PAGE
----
CAIRO: Ellan Street in Manshiet El-Bakry is usually busy: a mixed group of young university students and foreigners are gathered on the stairs of a first-floor apartment and the small courtyard of the old building echoes with conversations in at least three languages.
It is the headquarters of the first student-run non-government organization in Egypt: Better World NGO.
Minutes after their English lesson is over, students and teachers – all in their late teens and early twenties – were having an informal chat in front of the classroom, engaged in what seems like a busy cross-cultural talk.
Unable to resist the powerful global spirit coming from this apparently very international group, I decide to intervene and ask volunteers and students to share a word about their experiences:
Mina, one of the many students taking English classes at Better World, heard about the organization courses through friends. It was a free-of-charge opportunity to improve his knowledge of the language and decided to give it a shot.
Mina, a physical therapy student at Misr University for Science and Technology, said what attracted him to the center was the chance to be taught by native speakers. This, he continued, would help him improve his English in conversation , which he sees as limited to medical vocabulary only.
Started in 2003 and formally established in 2007 by Hany Amin, a fresh graduate of the American University in Cairo, Better World is the only non-governmental organization in Egypt to be entirely run by students. Its goal is to provide the young Egyptians, with technological literacy, life and occupational skills, and ongoing employment support, through courses, workshops and seminars.
In a nutshell, Hany describes the mission of Better World as serving underprivileged students and recent graduates from different universities by teaching them through courses the skills that would help them earn their living and curb unemployment rate as well as keep them away from drugs .
The most ambitious project of Better World, The International Center for Technology (ICT) offers 27 free courses to underprivileged Egyptian college students and recent graduates in a variety of subjects from English language to web design. Taught by students from Egypt and universities around the world, ICT courses are furthering inter-cultural understanding and cooperation , Better World members say.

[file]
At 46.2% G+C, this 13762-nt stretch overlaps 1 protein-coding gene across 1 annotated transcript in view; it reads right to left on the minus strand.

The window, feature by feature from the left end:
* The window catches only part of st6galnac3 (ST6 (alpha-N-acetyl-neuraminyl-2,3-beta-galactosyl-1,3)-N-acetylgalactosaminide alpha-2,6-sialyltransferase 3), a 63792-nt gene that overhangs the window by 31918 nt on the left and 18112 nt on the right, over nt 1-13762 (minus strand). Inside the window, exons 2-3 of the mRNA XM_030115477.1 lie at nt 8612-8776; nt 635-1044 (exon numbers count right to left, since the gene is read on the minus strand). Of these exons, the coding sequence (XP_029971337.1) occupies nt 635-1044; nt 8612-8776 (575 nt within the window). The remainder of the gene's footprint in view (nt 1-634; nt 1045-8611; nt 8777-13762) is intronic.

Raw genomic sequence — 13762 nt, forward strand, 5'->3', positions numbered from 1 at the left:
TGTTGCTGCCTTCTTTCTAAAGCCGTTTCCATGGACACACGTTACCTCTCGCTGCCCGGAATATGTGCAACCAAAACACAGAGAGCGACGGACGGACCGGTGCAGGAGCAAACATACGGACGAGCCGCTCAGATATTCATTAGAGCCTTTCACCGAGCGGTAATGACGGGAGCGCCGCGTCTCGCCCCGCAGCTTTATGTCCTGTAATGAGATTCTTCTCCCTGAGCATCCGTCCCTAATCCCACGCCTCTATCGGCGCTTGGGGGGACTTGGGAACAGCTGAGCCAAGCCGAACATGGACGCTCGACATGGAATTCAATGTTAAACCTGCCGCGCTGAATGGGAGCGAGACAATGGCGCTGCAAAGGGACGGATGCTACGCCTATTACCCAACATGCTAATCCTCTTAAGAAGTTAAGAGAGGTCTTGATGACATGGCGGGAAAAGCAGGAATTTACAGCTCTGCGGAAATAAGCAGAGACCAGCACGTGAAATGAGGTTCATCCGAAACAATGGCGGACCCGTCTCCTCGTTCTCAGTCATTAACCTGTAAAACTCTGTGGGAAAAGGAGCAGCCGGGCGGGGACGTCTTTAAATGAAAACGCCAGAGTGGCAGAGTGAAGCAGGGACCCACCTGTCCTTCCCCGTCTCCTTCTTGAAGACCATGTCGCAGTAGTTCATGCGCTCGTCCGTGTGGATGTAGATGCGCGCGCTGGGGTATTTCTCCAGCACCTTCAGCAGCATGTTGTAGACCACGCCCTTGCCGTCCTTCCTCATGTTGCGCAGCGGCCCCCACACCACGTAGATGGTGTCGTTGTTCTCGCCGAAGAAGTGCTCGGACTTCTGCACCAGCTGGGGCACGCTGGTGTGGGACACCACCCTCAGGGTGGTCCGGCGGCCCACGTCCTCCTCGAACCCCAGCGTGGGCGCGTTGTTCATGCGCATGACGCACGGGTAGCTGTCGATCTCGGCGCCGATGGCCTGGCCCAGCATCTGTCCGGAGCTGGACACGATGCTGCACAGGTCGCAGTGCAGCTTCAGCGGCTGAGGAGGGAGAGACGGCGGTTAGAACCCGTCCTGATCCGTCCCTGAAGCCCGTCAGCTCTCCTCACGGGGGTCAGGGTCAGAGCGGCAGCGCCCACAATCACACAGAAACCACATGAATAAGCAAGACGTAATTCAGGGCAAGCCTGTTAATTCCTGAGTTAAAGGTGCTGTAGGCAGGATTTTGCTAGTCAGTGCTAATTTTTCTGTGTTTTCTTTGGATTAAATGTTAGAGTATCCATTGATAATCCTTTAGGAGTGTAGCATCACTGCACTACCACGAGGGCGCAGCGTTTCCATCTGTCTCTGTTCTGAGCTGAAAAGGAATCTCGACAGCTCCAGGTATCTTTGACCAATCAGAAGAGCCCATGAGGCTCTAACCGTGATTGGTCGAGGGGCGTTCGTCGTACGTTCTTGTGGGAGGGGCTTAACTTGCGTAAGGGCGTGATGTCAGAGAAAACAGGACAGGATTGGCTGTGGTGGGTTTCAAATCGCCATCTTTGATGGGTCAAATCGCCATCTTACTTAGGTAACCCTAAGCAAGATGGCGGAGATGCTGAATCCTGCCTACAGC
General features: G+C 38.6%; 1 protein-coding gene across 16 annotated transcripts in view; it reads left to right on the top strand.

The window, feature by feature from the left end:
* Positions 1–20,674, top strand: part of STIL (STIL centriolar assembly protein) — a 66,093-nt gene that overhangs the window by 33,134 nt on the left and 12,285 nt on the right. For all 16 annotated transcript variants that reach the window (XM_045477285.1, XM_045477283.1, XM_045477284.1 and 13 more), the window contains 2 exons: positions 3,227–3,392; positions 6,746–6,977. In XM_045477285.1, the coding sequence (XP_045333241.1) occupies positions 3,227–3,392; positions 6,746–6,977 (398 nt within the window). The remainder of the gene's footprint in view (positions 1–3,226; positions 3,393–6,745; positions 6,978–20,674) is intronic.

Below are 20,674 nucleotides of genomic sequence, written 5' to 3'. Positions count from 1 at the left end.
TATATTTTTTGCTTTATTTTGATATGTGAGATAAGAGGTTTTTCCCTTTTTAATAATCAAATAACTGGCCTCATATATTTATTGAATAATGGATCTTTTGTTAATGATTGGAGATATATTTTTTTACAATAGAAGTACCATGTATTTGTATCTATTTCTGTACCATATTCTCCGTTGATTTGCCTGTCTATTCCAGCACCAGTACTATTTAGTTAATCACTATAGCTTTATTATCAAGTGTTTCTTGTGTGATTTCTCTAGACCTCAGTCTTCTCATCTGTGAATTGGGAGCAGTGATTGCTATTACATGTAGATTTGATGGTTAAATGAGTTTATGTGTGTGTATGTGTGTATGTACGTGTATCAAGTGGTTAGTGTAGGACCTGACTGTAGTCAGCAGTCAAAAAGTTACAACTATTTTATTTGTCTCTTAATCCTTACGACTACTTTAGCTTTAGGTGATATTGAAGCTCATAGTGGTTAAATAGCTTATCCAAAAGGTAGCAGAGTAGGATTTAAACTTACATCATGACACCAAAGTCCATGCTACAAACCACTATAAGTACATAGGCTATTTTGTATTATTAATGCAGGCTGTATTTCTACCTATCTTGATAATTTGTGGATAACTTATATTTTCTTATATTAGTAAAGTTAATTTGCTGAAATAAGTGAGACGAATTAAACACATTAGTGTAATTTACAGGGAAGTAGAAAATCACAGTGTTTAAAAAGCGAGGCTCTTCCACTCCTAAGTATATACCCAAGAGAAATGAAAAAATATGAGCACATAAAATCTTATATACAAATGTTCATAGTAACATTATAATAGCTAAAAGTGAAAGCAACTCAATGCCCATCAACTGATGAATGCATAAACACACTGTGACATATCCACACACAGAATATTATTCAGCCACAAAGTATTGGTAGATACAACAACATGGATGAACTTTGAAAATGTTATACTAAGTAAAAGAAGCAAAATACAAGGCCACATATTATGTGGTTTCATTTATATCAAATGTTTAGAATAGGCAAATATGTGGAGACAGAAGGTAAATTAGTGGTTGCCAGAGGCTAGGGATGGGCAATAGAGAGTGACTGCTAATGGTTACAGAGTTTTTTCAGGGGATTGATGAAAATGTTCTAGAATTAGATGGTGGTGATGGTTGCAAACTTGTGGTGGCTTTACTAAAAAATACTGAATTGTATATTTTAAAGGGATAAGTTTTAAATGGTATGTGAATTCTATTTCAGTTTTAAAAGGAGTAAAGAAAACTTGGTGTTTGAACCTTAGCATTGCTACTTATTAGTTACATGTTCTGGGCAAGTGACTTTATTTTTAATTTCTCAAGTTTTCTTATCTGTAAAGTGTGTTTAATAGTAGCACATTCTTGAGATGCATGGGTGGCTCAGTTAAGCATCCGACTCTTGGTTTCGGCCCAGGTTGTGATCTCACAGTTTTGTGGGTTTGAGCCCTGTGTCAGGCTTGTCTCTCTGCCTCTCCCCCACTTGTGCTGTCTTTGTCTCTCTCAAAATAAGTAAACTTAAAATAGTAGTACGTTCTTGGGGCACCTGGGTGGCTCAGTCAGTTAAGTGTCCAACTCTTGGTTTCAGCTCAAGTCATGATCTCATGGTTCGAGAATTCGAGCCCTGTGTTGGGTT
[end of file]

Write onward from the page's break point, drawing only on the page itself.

Both Egyptians and foreigners benefit from the experience; students improve their language skills and find better work opportunities after, and for volunteers this is a chance to get to know Egypt better, said engineer Basem Zaki, company co-owner and a long-year acquaintance of Amin. Zaki had decided to support the NGO by providing the space for the organization and equipment for the computer courses.
Sarah Guthrie s experience as a volunteer English teacher from New York proved to be educational – for her. I have been volunteering a lot in other places, but the experience of being here is totally different .
Guthrie, who arrived recently to Egypt to take summer classes at AUC describes her Egyptian students as people of a different personality; they don t take things for granted like us, Americans, and they are very willing to learn .
And bridging cultural differences is exactly what Hany Amin, the founder of the NGO describes as one of the goals of Better World.
Hany came up with the idea after being selected as an Ambassador for Rotary International and traveled to Montreal. He started thinking about making a project that would have an effect on Egyptian society, a technology center in which human beings would work together regardless of background.
The cost of their success is hard work and hard work again, stresses Fady Sedny, a volunteer at Better World.
The effort always pays off when you see the fruit of your work and find out that people are benefiting from what you are doing, Sedny added with a smile.
This is the best part of the experience, agrees Better World s founder, aside from the friendships team-work in the organization fosters, it is when you see that students are happy with what they are getting, when they come to you and say thank you , says Amin.
With the organization yet to be registered with the government, the ambitious team of Better World is already drawing plans to open additional branches throughout Cairo and outside of Cairo, once the registration process is complete. The long term goal is to expand it beyond Egypt, through the volunteers who had already worked with us. Right? , says Better World s founder, turning to his new American colleagues, whom he teaches Arabic at the center.